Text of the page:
We walk a bit talking out the situation trying to come up with a game plan. Several times she insist I go on and leave her and let her limp it out. I'm not the best at marriage but I know a trap when I see one. No way I'm leaving her even if it wasn't a trap. Just then what has been some light rain with the bulk of the thunder storms missing us turns into everything you don't want in the woods. Lightning with that big ol fat sideways rain and 30 mph + gust with steady 15-20 mph winds. Now I'm no stranger to the rain (Thanks, Keith!) but my bride on the other hand doesn't have the affinity for nature that I do. At least not to the degree I do. From there she decides she wants to take point and set the pace. I agree and fall in behind her. Her pace at this point was barely above a fast 15 minute mile walk. But I stay with her pace and we stay together. We pass two more aid stations before we get to the halfway point of the second loop. At that aid station it's obvious 3 loops is out of the question for her which means it's out of the question for me as well. Again, mamma didn't raise no dummy. As we're fueling up I can see the look on her face. It's pain. There's a ranger truck right there and medical personal everywhere. At any point she could have cried uncle and got driven back to town. Nope. Wouldn't hear of it. We had 19 miles down and had 7 miles to go to complete a trail marathon and that's what she was going to do. So she pulled up her big girl runnin' britches and away from comfort she walked and disappeared back into the woods for her final 7 miles with me behind her. Mile 19 became mile 20 and 20 turned to 21. Several more times she insisted I go on. I did move in front of her and stayed far enough in front where she could have some space (she was in a bad mental place and my attempts to cheer her up were met with death stares) but close enough where she could see me and stop me if she needed me.

    About a half mile from the time check aid station that marked the start/stop of the trail loop I jogged it on in so I could get there far enough ahead of her to let the race director know we were dropping down and headed back. He asked if she wanted a ranger to take her in and I told him "I wouldn't try it unless he wants to get scratched up." We got her some more electrolytes there and made the turn to head back to the start/finish. At a time of 7 hours, 27 minutes and some change she limped across the timing stripe and finished her first trail marathon. She got her finisher medal, hobbled into the truck and cried for a solid 5 minutes. It was an emotional day for sure. The weather could not have been worse. The trail was 6-8" deep in mud. Her body was wrecked from the waist down. And getting trucked by people she damn well knew she was stronger and more in shape than them didn't help her mental state. A lot of questions, self doubt and anxiety set in.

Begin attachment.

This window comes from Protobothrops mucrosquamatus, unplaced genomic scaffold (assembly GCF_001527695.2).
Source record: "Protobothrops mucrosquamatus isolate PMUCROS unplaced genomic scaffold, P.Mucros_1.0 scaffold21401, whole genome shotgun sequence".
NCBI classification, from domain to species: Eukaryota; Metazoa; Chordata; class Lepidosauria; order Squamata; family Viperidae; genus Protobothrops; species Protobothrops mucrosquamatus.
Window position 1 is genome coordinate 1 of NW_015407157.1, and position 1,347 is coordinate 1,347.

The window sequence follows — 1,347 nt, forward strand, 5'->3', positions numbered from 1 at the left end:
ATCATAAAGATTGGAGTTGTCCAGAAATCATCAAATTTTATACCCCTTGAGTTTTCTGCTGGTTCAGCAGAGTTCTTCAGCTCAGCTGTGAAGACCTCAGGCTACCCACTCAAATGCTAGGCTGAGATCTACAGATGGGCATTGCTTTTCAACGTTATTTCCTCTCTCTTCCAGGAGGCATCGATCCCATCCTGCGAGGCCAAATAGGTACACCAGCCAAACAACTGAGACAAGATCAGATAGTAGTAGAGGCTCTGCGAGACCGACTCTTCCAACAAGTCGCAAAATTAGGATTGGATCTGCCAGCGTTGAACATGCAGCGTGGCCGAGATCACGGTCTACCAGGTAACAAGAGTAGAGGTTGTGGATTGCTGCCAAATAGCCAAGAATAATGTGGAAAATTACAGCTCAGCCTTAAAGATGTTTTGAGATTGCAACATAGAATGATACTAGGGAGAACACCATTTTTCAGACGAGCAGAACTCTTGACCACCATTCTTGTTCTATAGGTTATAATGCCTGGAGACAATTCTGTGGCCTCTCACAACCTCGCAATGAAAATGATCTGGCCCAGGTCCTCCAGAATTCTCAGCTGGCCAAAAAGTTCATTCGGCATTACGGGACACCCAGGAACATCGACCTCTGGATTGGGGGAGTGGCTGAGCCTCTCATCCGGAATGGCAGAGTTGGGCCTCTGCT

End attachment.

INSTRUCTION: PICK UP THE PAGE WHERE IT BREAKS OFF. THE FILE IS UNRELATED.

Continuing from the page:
We grabbed some food and headed back to camp. We got some hot showers, cracked a beer and rehashed the day. After a few hours she was fine and has already signed us up for next year. True to form she took it like a champ and is hungry for more so she can prove to herself she can do it.

    This run started out about me and she was there for support. But the plot quickly changed. Yes I could have gone farther and faster but those goals and roles changed when she went down. I had no problem putting my goals on the sideline to make sure she didn't have to endure that alone. It's a suck unlike anything she's experienced. But now she knows and next time she'll be better prepared.

    No pictures of the finish. It was raining too hard for the photographers to be out. But they did get a couple of us on the trail before the doodoo hit the fan.

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    Last edited by Glenn; 03-12-2019 at 04:42 PM.

  2. #2
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    Quite the accomplishment just the same, congrats! I know you both will kill it next year!

  3. #3
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    Yuck

  4. #4